This has been a wild, wild week, Dear Reader. Two naturally-processed coffees and one that was so intensely explosive it might as well have been a natural…
Well, today wraps up the Table’s week dedicated to Augie’s Coffee Roasters and we’re about to find out how it’s going to finish. Before I go any further, though, my many thanks to the fine folks at Augie’s—your benevolence is greatly appreciated.
Welcome to my Table, here in the corner of this cafe. Today we’re brewing up Kenya Kaimbu AA, from Augie’s Coffee Roasters in Redlands, California. Feel free to pull up a chair.
The Kaimbu coffee-milling factory is located in the Kiambu District, which borders just north of Kenya’s capital, Nairobi. Situated within the greater Central Province, the Kaimbu association is part of a legacy of world-renowned producing regions. The coffees in these regions grow at a much higher altitude, and temperatures naturally range on the cooler side. In addition, the plants grow in highly fertile, well-drained soil. For coffee shrubs, these factors help produce well-developed seeds, which translates into a palatable and refined cup.
Kaimbu AA is characterized by three varietals: SL-28, SL-34, and Ruiru 11. The term ‘SL’ stands for Scott Labs, which set off to improve on the original Bourbon varietal from the French-occupied island of Reunion. These coffees are specifically cultivated for their distinctly black-currant and red-fruit qualities.
Kaimbu uses a screening system to grade their coffees in order to determine quality. AA happens to be one of the higher grades of coffee in Kenya, being that this is a much larger bean. This means the beans pass through 18/64ths of an inch sieve perforations, but cannot pass through size 16, the next size lower.
The beans are larger than normal, which tends to fetch a higher price at the weekly Nairobi Coffee Exchange. While a larger bean size may indicate good development at high altitude, it is not a reliable indicator. Kenyan coffees are some of the most prized coffees due to geographic influences, excellent sourcing in cultivars (notably, the SL-28 and SL-34 varietals), and through one of the most organized coffee exchanges in the world.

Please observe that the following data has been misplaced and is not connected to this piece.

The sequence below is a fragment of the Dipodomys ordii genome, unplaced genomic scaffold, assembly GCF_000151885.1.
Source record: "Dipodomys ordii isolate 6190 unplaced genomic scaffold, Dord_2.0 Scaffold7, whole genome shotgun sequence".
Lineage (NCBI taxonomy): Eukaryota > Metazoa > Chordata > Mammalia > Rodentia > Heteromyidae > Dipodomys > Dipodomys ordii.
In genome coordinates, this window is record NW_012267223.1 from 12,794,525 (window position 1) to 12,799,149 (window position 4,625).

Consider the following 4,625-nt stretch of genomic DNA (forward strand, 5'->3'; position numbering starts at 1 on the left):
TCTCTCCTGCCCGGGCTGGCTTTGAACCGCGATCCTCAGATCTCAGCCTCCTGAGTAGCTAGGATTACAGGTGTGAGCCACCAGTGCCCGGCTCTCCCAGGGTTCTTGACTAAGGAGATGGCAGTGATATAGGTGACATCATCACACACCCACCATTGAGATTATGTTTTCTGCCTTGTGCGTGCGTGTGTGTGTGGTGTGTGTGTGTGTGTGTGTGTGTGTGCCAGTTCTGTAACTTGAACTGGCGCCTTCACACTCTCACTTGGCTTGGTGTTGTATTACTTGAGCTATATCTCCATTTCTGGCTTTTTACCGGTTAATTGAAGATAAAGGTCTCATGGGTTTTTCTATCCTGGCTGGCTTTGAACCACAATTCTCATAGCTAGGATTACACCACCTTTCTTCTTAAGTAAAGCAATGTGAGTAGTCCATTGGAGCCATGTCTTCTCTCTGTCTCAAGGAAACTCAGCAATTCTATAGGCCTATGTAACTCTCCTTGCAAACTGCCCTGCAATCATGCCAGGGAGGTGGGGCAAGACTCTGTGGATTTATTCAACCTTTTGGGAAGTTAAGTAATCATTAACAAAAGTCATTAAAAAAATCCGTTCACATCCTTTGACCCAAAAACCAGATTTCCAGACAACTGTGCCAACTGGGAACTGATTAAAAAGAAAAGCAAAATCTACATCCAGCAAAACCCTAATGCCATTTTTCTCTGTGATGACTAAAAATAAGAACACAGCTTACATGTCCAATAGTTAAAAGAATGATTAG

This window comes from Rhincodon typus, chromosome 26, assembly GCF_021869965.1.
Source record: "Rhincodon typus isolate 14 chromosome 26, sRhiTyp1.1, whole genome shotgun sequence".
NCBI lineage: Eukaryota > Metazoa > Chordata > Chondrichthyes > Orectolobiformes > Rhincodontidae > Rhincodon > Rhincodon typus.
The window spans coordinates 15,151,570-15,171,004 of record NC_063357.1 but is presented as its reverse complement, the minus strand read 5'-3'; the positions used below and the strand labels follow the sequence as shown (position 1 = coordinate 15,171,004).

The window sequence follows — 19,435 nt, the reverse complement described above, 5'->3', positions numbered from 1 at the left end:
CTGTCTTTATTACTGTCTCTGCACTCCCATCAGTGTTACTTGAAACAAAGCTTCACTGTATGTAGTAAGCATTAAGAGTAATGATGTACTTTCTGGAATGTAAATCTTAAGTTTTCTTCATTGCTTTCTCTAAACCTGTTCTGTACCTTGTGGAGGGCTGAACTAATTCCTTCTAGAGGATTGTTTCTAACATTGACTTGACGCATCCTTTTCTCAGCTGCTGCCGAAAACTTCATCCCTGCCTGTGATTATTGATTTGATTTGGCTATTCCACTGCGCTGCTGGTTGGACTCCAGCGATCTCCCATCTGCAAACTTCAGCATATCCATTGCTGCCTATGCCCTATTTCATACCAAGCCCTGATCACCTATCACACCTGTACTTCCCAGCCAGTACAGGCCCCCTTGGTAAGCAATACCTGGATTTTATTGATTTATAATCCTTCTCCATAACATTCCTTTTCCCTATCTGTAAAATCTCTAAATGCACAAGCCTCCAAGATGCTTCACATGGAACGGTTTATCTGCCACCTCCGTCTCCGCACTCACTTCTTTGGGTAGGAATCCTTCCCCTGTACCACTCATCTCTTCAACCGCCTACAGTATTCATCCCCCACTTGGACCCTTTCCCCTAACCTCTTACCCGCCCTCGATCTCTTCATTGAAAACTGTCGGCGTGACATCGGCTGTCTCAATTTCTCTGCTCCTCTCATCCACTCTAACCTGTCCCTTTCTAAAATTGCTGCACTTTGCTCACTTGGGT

Kenyan coffees are also rare in their processing method. Unlike other washed-processed coffees, they undergo a longer fermentation time, which results in some of the brightest, cleanest and most complex coffees out of any other producing region.
origin: Kaimbu County, Kenya
farm: Komothai Farmers Cooperative Society
elevation: 1653 meters above sea level
cultivars: SL28, SL24, Ruiru 11
process: fully washed, patio dried
The aroma coming out of this cup is sweet, subtle, and soft. It’s faintly floral and perfumy, with notes of rose hips and cherry blossom; it’s a bit malic, with juicy red delicious apple and plum; it’s even a little savory with a bit of salted caramel.
All of these notes carry over into the first few sips of this delicious cup. Caramel apples and Laffy Taffy greet the palate first—this is the epitome of an autumnal beverage. It even has faint traces of spicy cinnamon in the finish, making the comparable, almost, to apple cider. It’s belly-warming, spicy, soothing.
As it cools off the coffee simply melts. Soft and subtle red fruits dominate each sip up front—think cherry, red delicious apple, raspberry, cranberry—then it gets very sweet, candied even, with flavors of red licorice and watermelon Jolly Ranchers. What’s really beautiful, though, about the Kenya Kaimbu at this point is its mouthfeel—it’s soft and a little syrupy, coating the entire palate while a spiced red wine acidity sweeps over the tongue and leaves behind a fresh, clean feeling. This washing away of all the flavors up front reveals more caramel, a bit of Tupelo honey, and cashews in the finish.
Full body; soft, syrupy mouthfeel; winy acidity; clean finish.
the bottom line:
The Kenya Kaimbu AA, from Augie’s Coffee Roasters, is red all the way through. Furthermore, and most importantly, it’s delicious all the way through.
This is a coffee that doesn’t overwhelm you, doesn’t grab you by the lapels and hold you up against a wall, doesn’t slap you in the face—this coffee quietly sneaks up on you, then suddenly erupts onto the palate like a Gusher. While it’s a very delicious cup of coffee, it’s very, very, very drinkable, making it all too easy finish off the whole cup without even realizing it.
I’ll admit it—even though I’m a coffee reviewer, the first two or three times I brewed the Kenya Kaimbu I nearly finished the cup before realizing how much I loved it. It’s one of those coffee that, while you’re sipping it, you think to yourself “Hey, this coffee is pretty good.” A few minutes after finishing it, though, you’ll be exclaiming, “Wow! That was really, really good.”
Then you’ll cry big, fat tears into your empty mug—because the coffee will be gone before you even realize it.
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